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Linking Young Minds Together
     Volume 2 Issue 99 | December 28 2008|


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In Defense of
“The Deserving and The Deprived”

Deeni Fatiha

FIRSTLY, thank you to Ms. Fahmina, Ms. Ishrat Nawreen Shamma and Mr. Abu Syeed for your valuable opinions; it really feels great to know that some people have heard my voice.

Well, honestly speaking, I was a little perturbed when I read the responses. For one, all three writers seemed to have a slight notion that I've disregarded or undermined the National Curriculum and its students. Neither do I recall having made any disrespectful comments, nor did I intend to do so. I don't think that students of the National Curriculum are in any respect less qualified than us. And that is exactly where my question arose If we are just as qualified, then why are our achievements being so keenly overlooked?

Ms. Fahmina brought a smile to my lips. Apparently, she misinterpreted my writing. Ms. Fahmina, when I mentioned the instance of the “party”, I was simply pointing out common instances when students are enquired about their studies and exams. The point I made was about students of our curriculum having to face embarrassment when being asked about their recognition, not whether my family overlooks my achievement. The instance was simply an illustration.

Ms. Fahmina stated the reason that students of the British curriculum are not celebrated is because we're students of private organizations. Be it. But honestly, does that make us any less of a Bangladeshi? Yes, there are countless personal achievements of various people all over Bangladesh. But how can you consider our achievements to be “personal achievements”? I mean, it's not only 5-10 people who deserve to be awarded: This year, The Daily Star awarded over 800 students for outstanding academic results in the GCE O/A levels! Certainly, English-medium students are no longer a minority, and I think I had proven that in my article.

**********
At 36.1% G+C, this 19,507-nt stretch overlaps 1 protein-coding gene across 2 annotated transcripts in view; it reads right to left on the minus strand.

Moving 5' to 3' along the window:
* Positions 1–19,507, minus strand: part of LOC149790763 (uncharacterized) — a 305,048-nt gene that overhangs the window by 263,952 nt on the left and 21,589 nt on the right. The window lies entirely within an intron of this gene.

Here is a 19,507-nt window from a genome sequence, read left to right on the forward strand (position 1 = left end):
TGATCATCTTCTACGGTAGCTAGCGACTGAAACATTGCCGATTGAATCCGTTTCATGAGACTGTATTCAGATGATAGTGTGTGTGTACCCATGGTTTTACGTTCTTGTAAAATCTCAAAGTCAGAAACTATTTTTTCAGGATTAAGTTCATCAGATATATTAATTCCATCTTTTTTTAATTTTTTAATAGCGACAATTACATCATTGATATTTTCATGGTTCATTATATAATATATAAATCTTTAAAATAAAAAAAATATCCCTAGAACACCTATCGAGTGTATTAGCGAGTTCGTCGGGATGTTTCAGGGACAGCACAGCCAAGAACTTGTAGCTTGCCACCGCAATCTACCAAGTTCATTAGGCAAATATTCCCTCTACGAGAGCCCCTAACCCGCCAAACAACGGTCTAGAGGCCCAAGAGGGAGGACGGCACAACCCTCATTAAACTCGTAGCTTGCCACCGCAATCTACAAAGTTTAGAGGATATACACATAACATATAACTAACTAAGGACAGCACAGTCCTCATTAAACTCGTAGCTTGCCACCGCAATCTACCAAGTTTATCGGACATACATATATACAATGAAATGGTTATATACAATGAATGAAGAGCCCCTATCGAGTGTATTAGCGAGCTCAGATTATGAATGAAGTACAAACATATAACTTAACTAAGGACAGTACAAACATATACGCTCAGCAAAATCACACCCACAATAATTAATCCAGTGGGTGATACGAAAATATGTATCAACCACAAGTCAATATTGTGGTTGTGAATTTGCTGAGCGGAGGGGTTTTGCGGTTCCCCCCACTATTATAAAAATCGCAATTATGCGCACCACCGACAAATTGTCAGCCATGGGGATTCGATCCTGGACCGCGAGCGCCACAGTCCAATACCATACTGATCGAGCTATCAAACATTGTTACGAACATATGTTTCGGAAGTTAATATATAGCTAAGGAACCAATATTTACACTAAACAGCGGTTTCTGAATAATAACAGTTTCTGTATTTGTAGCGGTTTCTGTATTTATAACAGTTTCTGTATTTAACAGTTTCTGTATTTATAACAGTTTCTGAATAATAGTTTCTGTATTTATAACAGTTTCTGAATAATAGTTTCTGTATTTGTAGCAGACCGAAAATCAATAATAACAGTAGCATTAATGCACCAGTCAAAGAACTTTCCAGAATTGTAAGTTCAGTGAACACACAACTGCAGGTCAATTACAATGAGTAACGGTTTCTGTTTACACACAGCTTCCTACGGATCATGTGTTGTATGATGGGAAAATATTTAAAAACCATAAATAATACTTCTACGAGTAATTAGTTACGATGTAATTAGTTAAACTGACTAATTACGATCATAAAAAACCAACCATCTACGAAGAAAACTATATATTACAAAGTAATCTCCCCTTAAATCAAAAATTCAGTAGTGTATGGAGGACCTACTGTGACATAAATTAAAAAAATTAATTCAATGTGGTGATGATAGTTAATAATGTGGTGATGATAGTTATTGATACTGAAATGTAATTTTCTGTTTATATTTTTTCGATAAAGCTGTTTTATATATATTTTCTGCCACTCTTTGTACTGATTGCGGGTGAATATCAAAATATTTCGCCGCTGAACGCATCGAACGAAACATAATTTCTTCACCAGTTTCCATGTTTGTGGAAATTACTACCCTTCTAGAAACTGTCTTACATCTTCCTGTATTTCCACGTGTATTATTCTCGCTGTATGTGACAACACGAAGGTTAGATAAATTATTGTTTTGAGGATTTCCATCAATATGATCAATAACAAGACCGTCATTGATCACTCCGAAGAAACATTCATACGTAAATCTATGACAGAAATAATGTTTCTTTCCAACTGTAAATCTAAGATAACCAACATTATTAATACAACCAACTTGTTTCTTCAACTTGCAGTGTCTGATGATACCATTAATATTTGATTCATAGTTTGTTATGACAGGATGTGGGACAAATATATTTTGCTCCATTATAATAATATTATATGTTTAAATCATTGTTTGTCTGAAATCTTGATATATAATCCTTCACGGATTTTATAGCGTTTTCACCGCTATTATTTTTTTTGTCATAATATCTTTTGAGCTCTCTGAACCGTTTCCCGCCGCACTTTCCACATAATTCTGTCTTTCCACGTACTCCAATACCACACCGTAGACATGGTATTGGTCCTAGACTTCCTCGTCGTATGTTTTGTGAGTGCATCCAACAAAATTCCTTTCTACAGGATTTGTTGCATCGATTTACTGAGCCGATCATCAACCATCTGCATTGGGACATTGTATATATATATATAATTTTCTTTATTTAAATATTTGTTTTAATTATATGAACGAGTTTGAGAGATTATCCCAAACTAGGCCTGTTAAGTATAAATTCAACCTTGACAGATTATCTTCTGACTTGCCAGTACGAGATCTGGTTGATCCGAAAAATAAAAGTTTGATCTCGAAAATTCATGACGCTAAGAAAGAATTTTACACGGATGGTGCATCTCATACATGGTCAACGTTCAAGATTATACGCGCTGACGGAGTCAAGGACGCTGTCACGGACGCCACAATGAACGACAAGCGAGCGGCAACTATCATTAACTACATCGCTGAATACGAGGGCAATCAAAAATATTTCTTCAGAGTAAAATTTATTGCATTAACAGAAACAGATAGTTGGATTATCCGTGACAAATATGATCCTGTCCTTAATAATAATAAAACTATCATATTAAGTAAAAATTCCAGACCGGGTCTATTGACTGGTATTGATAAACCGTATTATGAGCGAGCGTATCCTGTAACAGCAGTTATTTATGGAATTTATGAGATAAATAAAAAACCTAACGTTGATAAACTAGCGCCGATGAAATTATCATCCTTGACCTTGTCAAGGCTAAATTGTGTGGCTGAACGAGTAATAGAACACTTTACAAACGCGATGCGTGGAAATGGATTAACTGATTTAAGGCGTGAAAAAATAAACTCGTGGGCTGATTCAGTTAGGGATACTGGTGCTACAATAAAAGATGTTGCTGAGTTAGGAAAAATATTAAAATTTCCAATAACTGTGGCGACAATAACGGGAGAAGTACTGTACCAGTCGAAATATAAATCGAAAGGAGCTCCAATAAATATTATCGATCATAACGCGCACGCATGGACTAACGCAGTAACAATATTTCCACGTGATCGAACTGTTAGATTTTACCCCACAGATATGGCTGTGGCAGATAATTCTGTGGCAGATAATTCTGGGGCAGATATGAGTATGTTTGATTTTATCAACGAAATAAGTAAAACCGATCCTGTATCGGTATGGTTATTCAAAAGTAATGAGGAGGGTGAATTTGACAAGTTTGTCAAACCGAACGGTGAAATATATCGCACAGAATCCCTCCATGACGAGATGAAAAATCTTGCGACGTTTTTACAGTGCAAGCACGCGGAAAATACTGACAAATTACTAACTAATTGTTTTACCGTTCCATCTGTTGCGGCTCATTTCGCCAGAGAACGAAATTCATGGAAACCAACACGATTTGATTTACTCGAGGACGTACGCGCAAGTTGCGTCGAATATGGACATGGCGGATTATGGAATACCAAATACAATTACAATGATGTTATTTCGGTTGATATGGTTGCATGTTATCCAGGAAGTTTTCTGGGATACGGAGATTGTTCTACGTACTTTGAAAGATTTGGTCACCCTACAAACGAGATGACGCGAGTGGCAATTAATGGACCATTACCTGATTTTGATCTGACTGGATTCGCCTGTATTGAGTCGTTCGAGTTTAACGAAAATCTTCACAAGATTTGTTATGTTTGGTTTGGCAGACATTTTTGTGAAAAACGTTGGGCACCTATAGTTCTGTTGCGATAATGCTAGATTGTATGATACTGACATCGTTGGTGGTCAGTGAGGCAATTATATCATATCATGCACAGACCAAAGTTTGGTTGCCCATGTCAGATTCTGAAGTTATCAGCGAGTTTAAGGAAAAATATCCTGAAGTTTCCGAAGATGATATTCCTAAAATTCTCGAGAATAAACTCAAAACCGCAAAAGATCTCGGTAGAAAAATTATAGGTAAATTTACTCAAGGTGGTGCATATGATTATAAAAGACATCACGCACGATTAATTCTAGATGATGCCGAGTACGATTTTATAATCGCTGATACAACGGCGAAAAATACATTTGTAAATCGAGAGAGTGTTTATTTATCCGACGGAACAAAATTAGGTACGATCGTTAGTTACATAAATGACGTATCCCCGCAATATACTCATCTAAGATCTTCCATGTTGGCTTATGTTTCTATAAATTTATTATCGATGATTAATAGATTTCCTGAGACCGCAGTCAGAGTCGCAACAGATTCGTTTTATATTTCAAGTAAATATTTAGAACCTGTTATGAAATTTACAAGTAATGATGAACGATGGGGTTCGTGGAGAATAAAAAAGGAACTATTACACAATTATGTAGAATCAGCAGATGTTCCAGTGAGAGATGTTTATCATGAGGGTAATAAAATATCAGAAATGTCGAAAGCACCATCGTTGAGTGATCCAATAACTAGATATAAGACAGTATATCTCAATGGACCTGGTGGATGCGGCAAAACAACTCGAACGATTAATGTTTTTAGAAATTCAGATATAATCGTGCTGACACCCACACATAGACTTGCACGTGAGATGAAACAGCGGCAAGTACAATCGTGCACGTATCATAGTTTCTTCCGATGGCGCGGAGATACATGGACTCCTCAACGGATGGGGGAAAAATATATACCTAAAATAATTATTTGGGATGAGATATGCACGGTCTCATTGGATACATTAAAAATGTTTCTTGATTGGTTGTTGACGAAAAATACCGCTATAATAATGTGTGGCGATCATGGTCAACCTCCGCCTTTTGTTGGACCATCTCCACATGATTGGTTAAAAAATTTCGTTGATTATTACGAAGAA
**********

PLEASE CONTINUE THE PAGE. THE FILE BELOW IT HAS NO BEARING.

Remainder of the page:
Yes, perhaps some students having graduated from the National curriculum get admission in foreign reputed universities. But HOW MANY? With all due respect, the number is negligible compared to the number of English-medium students that get admission in such universities. Ms. Fahmina, just because someone does not regard exceptions as examples, you cannot accuse him/her of “neglecting” the exceptions, can you?

Unfortunately, I was unable to comprehend the point made by Ms. Fahmina in the fifth paragraph of her writing. “In India, they read books written by Indian authors, and so do we.” And your point is? In my article, I had simply written that we're accused of giving English too much importance in our curriculum, whereas schools teaching the National Curriculum in English are flourishing, and the government, too, are helping them by providing the board's books in English. Basically, my point was that when we give importance to English, it's viewed negatively; however, when the use of English is emphasized in National curriculum, it suddenly becomes a positive initiative! I did not find Ms. Fahmina's arguments relevant to mine in any way.

Yes, winning a beauty pageant does get huge media coverage, and so do the students who achieve academic excellence in the SSC or HSC exams. For weeks, the papers remain flooded with news about the achievers. But why don't we get even half the coverage they get? My point was if beauty queens deserve so many appraisals, don't “academic winners” also deserved to be applauded by the media? Lastly, I would like to thank all those who have taken the time to read my writing and have given their feedback. I trust that more people will speak up on the issue and help to bring it into focus.

(The author is an A'level student at Sunshine Grammar School and College, Chittagong.)

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